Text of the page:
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How Can Diet Help Prevent Hypertension?

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Raised blood pressure (BP) is responsible for 7.6 million deaths per year worldwide. And yes, we did start the article with that information to help people understand how serious the effect of hypertension is on people. In this article, however, we will discuss different diet approaches to improve one’s overall health and veer away from this rather very preventable disease.

We have consulted professionals online, and they each share their knowledge on diets and practices aimed to reduce the risk of hypertension.

According to Borut Udovič, Founder and Marketing Manager of What Brand Review:

Hypertension (HTN) is caused by essential hypertension (95% of cases), which has no identifiable cause which may arise due to genetics, environment, or dietary. 

A diet low in sodium and rich in foods containing potassium, calcium, and magnesium referred to as the DASH diet (Dietary Approaches to Stop Hypertension) may help prevent or help normalize high blood pressure. Eating a diet that is rich in whole grains, fruits, vegetables, and low-fat dairy products and skimps on saturated fat and cholesterol can 

lower your blood pressure by up to 11 mm Hg if you have high blood pressure. 

Dietary modification can help you control it, not cure it. There aren’t 

many rules to follow, just the very basics: 

  • Salt restricted diet – you should consume less than 0.5 grams per day. How do you measure? Simply refrain from sprinkling more salt over an already cooked meal
  • Eat plenty of green leafy vegetables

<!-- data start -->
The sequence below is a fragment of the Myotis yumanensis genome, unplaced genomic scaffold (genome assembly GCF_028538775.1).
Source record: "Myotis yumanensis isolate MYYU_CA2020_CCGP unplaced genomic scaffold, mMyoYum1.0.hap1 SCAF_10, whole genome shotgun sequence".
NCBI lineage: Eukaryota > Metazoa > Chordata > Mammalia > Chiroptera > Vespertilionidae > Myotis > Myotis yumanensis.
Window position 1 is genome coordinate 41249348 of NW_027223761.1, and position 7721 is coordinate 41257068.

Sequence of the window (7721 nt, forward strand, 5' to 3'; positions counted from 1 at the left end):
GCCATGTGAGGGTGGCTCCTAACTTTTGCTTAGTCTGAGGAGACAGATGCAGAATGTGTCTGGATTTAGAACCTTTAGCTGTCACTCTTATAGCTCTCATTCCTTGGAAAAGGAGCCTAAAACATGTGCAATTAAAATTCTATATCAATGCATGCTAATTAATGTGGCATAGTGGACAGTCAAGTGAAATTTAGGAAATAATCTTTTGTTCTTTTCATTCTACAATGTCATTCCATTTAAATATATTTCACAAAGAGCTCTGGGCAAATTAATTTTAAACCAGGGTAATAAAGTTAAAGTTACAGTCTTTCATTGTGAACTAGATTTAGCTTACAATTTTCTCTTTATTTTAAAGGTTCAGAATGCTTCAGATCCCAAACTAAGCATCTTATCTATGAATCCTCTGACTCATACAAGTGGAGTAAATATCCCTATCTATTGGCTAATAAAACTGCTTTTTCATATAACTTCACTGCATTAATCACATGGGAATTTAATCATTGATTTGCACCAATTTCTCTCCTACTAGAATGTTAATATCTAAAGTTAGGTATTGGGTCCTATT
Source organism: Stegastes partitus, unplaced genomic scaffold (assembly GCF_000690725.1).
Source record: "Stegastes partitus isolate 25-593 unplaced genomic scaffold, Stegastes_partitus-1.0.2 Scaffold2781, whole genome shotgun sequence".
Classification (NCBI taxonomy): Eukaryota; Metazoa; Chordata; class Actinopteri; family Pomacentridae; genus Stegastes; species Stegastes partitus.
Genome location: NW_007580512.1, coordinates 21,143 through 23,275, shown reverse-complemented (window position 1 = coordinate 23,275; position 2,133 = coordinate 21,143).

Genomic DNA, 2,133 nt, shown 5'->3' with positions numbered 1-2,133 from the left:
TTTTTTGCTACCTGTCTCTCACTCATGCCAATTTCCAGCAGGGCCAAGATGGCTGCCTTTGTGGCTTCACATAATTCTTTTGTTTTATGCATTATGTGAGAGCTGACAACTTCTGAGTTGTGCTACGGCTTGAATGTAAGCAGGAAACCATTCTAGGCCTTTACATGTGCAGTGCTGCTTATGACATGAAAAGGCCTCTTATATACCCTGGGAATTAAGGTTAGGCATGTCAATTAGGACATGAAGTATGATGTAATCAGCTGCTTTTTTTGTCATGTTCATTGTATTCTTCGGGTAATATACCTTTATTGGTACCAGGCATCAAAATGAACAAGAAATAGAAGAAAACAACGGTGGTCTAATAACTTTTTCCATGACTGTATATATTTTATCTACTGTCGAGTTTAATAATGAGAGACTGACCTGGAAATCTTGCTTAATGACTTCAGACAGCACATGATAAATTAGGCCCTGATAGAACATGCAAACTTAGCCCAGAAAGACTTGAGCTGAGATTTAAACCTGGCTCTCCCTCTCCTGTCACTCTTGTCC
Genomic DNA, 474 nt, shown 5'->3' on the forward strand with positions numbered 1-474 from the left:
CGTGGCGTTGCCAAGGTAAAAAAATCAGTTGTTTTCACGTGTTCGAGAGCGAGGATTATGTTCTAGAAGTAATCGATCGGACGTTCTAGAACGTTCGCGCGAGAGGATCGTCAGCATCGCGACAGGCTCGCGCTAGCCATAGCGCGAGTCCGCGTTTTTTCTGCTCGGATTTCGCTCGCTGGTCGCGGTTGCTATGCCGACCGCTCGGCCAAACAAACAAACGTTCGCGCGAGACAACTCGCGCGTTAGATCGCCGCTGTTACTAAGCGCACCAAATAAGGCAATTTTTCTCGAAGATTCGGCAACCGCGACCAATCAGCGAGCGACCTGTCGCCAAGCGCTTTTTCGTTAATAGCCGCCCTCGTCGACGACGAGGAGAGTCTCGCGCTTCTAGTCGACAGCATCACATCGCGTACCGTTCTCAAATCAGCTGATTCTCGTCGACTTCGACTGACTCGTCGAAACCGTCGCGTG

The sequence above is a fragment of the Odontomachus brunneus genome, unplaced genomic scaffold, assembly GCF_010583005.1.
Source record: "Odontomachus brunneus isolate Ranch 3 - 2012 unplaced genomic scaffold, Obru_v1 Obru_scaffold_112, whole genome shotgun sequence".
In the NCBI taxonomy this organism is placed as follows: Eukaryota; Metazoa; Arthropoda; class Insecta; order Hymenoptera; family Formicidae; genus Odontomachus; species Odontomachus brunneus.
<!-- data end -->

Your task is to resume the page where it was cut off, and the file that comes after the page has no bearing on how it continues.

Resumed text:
• At least one seasonal fruit per day
  • No junk food
  • No tobacco and no harmful consumption of alcohol
  • Add some form of physical activity to your daily routine (if you don’t already do that). 30 minutes brisk walk every morning is sufficient

An expert in the food industry, Jori Patton, Marketing Manager and Designer of Fast Food Menu Prices, has these points to share:

One of the major causes of hypertension has always come from our food and drink intake. Other things like lifestyle, medical history (Chronic disease to vital organs), Family history, and the rest do come into play. Still, the importance of diet can not be overemphasized both in preventing and managing the health condition. 

These are some of the ways diet can help prevent hypertension: 

Watch your Sodium (Salt) Intake

Sodium is well known to increase blood pressure, and most processed and packaged foods/Beverages have high sodium content—even home-cooked dishes. If you must eat processed food, read the label and know what you let in. Watch it while you make your home-cooked dishes or eat out. 

Eat Healthy

Apart from knowing what is not good for you, you should also know what is best for you and focus on them. Eating more diets that consist of Fruits, Vegetables, Nuts, Whole grains, and low-fat dairy products can help lower one’s blood pressure. 

Watch your Weight

The bigger you get, the more pressure it will take to pump blood all over your big body. Thereby increasing the pressure and overlapping your heart. Eat to lose weight, watch your waistline, and avoid foods with unhealthy cholesterol and fats. 

Avoid Caffeine and Alcohol

These two are very tricky as the effect varies based on how frequently one consumes them or the amount. For alcohol, moderate drinking is good for your blood pressure, while excessive drinking is bad. As for caffeine spikes up the blood pressure for a non-regular user while the effect is negligible for a regular consumer.

Lisa Richards, Nutritionist from The Candida Diet, suggested food items one can add in their pantry to help alleviate the risk of hypertension:

Coffee

This is a bit surprising, considering the rate at which caffeine can cause blood pressure to rise. However, this information applies to a broad group of coffee drinkers, including those who drink far less than others. Therefore, someone who drinks three or more cups a day may likely experience high blood pressure over someone who drinks one cup every few days, but they are all included in this statement together. 

Flaxseeds

Flaxseed is absorbed best by the body when it is ground as enzymes cannot adequately break apart the outer husk. It can be easily incorporated into any recipe, smoothie, oatmeal, and even some desserts. Flaxseed is high in fiber which helps to improve gut health, remove toxins from the body, and reduce cholesterol. Each of these benefits of fiber would aid in reducing blood pressure as a side effect.